Memory for Forgetfulness
خاطره برای فراموشی
Memoria para el olvido

Memory for Forgetfulness

Many relatives and friends of those who rest in the Memorial del Detenido Desaparecido y Ejecutado Político (The Memorial for the Politically Imprisoned, Disappeared and Executed) in Santiago, Chile, no longer live in the country because they were forced into exile during the Pinochet dictatorship (1973-1989). Cristian Quinteros Soto’s mother, Margarita Soto, seen in the photograph installed at Tumba Library, knows many of them. She places carnations at the graves of their relatives and friends when she visits the site. Then she takes a picture of the flower and the grave to send to them. Similarly, when they visit Chile, her friends and relatives send a picture of a carnation in front of her grandfather’s grave, Hernán Soto Gálvez. Like the people buried in the memorial, the red carnation is a collective symbol of the fight for revolutionary freedom and an antidote to oblivion. By leaving flowers and documenting them, one remembers the coup and the fates of relatives and friends.

Dinner Recipe

A woman in the political organization La Agrupación in Santiago told us about how exile breaks up families and is a form of torture. Someone is physically separated from their culture and forced to adapt to another. Previous political struggles are pushed aside. Can it create enough forgetfulness to forget one’s history?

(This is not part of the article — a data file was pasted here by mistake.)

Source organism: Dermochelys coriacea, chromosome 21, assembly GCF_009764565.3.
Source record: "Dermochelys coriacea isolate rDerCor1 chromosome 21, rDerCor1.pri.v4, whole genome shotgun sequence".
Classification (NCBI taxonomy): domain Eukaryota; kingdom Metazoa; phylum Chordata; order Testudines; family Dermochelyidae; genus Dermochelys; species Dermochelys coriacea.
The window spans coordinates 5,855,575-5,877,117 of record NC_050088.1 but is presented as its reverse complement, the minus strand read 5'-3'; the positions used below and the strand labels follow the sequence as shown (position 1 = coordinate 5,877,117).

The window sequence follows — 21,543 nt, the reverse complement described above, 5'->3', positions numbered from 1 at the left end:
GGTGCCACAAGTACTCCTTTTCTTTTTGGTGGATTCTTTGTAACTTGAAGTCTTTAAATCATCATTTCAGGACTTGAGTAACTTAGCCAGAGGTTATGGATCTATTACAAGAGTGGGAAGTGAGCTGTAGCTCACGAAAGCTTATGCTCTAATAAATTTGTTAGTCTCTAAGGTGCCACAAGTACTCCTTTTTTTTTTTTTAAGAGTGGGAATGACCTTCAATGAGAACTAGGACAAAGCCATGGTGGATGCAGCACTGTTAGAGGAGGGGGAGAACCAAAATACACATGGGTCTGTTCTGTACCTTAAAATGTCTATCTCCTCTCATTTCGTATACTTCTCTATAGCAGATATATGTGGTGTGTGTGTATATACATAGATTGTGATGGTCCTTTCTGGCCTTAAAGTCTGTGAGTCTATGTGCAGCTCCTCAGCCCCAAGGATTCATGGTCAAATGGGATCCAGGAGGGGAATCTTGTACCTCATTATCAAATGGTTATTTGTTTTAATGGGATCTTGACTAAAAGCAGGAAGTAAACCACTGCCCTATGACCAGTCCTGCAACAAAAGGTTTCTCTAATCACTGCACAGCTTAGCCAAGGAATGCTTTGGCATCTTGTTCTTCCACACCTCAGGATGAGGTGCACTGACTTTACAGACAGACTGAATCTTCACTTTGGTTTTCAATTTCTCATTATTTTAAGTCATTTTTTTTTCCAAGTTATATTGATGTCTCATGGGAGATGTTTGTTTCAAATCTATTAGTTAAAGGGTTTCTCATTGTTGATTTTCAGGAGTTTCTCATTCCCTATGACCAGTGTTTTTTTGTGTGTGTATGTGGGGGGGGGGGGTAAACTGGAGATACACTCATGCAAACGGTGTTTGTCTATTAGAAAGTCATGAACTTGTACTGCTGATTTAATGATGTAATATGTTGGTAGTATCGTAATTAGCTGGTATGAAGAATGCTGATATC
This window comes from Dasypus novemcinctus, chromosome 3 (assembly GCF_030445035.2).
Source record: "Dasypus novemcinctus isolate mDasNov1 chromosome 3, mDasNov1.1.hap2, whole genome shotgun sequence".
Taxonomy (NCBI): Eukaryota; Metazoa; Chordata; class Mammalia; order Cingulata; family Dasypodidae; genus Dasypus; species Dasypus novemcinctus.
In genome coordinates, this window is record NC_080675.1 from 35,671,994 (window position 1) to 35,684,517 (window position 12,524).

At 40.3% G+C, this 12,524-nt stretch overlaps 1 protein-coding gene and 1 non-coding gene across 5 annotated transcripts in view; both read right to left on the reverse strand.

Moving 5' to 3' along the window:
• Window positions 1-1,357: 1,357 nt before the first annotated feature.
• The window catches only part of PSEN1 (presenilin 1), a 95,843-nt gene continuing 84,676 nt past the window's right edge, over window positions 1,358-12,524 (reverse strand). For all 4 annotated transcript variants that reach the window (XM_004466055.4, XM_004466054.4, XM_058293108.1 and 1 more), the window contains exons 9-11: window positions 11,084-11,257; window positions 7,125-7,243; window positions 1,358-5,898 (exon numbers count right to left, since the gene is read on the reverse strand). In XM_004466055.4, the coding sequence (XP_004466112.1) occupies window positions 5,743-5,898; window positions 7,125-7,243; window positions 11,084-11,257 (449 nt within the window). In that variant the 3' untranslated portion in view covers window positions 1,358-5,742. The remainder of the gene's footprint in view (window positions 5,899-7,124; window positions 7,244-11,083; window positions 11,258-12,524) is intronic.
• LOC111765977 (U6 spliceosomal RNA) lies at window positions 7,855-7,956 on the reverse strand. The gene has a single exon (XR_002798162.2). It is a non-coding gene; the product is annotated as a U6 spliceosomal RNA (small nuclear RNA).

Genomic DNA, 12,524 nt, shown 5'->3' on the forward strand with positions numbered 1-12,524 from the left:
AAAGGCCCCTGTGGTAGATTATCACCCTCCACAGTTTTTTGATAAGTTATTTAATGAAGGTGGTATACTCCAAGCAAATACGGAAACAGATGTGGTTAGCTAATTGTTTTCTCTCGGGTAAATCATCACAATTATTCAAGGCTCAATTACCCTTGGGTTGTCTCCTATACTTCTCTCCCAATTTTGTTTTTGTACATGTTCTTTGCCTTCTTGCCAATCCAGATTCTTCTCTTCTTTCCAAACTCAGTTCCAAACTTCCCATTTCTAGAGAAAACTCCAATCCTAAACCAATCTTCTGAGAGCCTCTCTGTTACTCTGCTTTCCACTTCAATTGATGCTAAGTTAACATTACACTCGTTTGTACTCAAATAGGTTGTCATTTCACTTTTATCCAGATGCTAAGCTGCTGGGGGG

A memorized recipe is intangible and can easily be taken from one place to another. It can be cooked in all places where the ingredients are available or with minor adjustments when any of them are missing. What are roots good for if you cannot bring them with you? Food is how we relate to the conditions of exile and migration. This is where our dinners began!
    In the summer of 2019, we organized dinners at Krögarvägen 26 in Fittja, at the residential apartment of Botkyrka Konsthall, to retrieve the histories we carry. To remember, we cooked Chilean and Iranian food that our families taught us. We shared the meals with friends from the Iranian and Chilean diasporas; together, we navigated through the histories we have inherited to understand how being is composed.
    These dinners were never only about the Chilean and Iranian diasporas but instead about how we can meet within and between diasporas. We have written down a recipe for how these dinners were created so that they can take place elsewhere.

The artists Afrang Nordlöf Malekian and Cristian Quinteros Soto collaborate on matters of care and management of memories in the diaspora. Through archival footage, films, and dinner invitations, they examine how Iranian and Chilean political movements in exile are interwoven and organized and how people in the diaspora inherit political struggles.